By: Mollie Lastovica
Providing professionals in the youth development field with resources and training opportunities to engage in positive youth development, the Sequor Youth Development Initiative has made positive strides in securing a brighter future for the nation’s youth since 2009.
Currently, three members of the Department of Agricultural Leadership, Education and Communications faculty serve on the executive committee for the Sequor YDI. Professor Tim Murphey, Ph.D., Assistant Professor John Rayfield, Ed.D., and Assistant Professor Lori Moore, Ph.D., represent the department on the committee comprised of delegates from the College of Agriculture and Life Sciences, the Department of Recreation, Parks and Tourism Sciences and Texas A&M AgriLife Extension Service’s Texas 4-H and Youth Development Program.
“Its mission is to advance youth development programming for youth development professionals in the state of Texas through offering professional development, working with stakeholder agencies, conducting project evaluation and acquiring grant dollars to fund research efforts related to youth development,” Rayfield said.
Initially funded by Texas A&M University’s College of Agriculture and Life Sciences and the Texas A&M AgriLife Extension Service, the initiative is also supported by the Sequor Foundation, a charitable organization that has committed to provide 10 years of funding at 45,000 dollars per year to the youth development initiative.
What is now a collaborative effort between RPTS, ALEC and Texas 4-H, the Sequor YDI program focuses on applied research and evaluation, youth development information dissemination, training and education to provide youth development tools across the state and nation.
“The Youth Development Initiative was a natural extension of the youth development program we have in the RPTS department,” Peter Witt, Ph.D., Co-Chair of the Sequor YDI and Bradberry Recreation and Youth Development Chair in the RPTS department said. “We had considerable interest on part of the Director of Extension at the time, Ed Smith, in having Texas 4-H and Youth Development and our department working closely together.”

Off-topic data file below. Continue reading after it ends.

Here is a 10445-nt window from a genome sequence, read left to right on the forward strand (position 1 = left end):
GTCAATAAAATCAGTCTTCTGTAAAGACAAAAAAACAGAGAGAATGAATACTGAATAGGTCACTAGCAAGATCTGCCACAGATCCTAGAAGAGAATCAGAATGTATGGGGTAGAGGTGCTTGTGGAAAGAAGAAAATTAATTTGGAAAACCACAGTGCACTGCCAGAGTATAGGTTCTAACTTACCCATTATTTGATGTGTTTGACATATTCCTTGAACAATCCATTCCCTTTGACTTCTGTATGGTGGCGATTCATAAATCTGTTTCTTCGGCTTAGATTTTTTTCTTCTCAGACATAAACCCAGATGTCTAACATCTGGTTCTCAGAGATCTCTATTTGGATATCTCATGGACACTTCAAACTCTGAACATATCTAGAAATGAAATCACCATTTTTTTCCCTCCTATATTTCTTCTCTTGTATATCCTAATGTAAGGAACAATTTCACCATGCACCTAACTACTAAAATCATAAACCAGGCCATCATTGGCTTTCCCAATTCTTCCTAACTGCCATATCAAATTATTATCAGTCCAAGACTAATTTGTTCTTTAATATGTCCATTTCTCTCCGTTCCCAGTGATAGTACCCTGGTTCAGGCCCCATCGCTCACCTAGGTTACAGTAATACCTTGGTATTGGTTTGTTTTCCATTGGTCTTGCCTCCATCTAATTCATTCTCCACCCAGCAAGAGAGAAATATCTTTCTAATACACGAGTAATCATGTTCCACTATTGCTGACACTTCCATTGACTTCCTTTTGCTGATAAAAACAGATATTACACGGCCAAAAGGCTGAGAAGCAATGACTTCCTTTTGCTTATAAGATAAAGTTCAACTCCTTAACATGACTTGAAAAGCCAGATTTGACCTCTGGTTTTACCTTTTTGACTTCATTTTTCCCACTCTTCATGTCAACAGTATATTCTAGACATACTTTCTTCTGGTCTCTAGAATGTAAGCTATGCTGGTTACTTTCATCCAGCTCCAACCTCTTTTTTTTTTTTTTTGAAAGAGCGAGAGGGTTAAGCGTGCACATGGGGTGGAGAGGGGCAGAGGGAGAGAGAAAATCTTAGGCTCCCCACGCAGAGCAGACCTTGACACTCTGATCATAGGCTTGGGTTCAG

The initiative not only provides research on youth development issues, but also, it conducts “train-the-trainer” workshops and events throughout the year.
“The overarching goal is to meet the needs of public and not-for-profit agency managers, staff and researchers for science-based information to improve youth program staff competencies, program design and evaluation,” Chris Boleman, Ph.D., Co-chair of the Sequor YDI and Program Director of Texas 4-H and Youth Development said. “Our job is to continue to vision and plan for the future to ensure YDI is reaching the needs of the target audience(s) and maintain relevancy with youth after school programs and the professionals that provide leadership to them statewide.”
By partnering with state and national organizations related to youth development, the YDI works to disperse innovative research and training methods for professionals in the field both state and nationwide.
“Youth development is absolutely critical,” Witt said. “About 20 years ago the model most programs used changed drastically from a deficits approach where we focused on youth overcoming their problems to a strengths approach where, no matter what stage the youth are at, we focus on how to help them transition from adolescence to adulthood.”
The YDI works with youth development professionals to help them expand within all aspects of their field.
“There are many youth development organizations out there that are all dedicated to positive youth development, but there is little out there to give the practitioners in the field,” Rayfield said. “We haven’t done much in the past to give them the resources to continually grow in and improve their profession. If we continue to do research on those areas and can pinpoint what some of our best practices are in youth development then we can replicate those things across not only Texas, but the United States.”
The collaboration across disciplines and entities of the Texas A&M University System is part of what makes the Sequor YDI unique.
“Each of us brings different strengths,” Boleman said. “RPTS has a rich history of conducting outstanding research in the youth development field. ALEC provides tremendous strength with hands-on learning, teacher training and leadership development. Texas A&M AgriLife Extension Service’s 4-H and Youth Development Program is connected directly with youth audiences, volunteers and Extension educators. We have immediate access to clientele and are known for a very practical approach to experiential learning.”
Rayfield agrees that working together serves to improve the outreach and impact of the YDI’s work.
“If you go out and put together a team of individuals who can work on a project together, it works well because each department brings a different skillset to the table with different sets of expertise,” Rayfield said. “It can make for a really rock-solid team when you are working on a proposal or putting together a project where you are pursuing external funding.”
As the Sequor YDI looks into the future, members of its executive committee foresee a solid commitment to continuously evolving youth development programs.
“Youth are the most precious commodity we have,” Boleman said. “As this state continues to grow, we have to ensure we have a mechanism in place to educate and develop young people. We typically think about a youth’s time in schools, but what happens after school and in the summers? The YDI helps to develop professionals that work with youth during these most critical times.”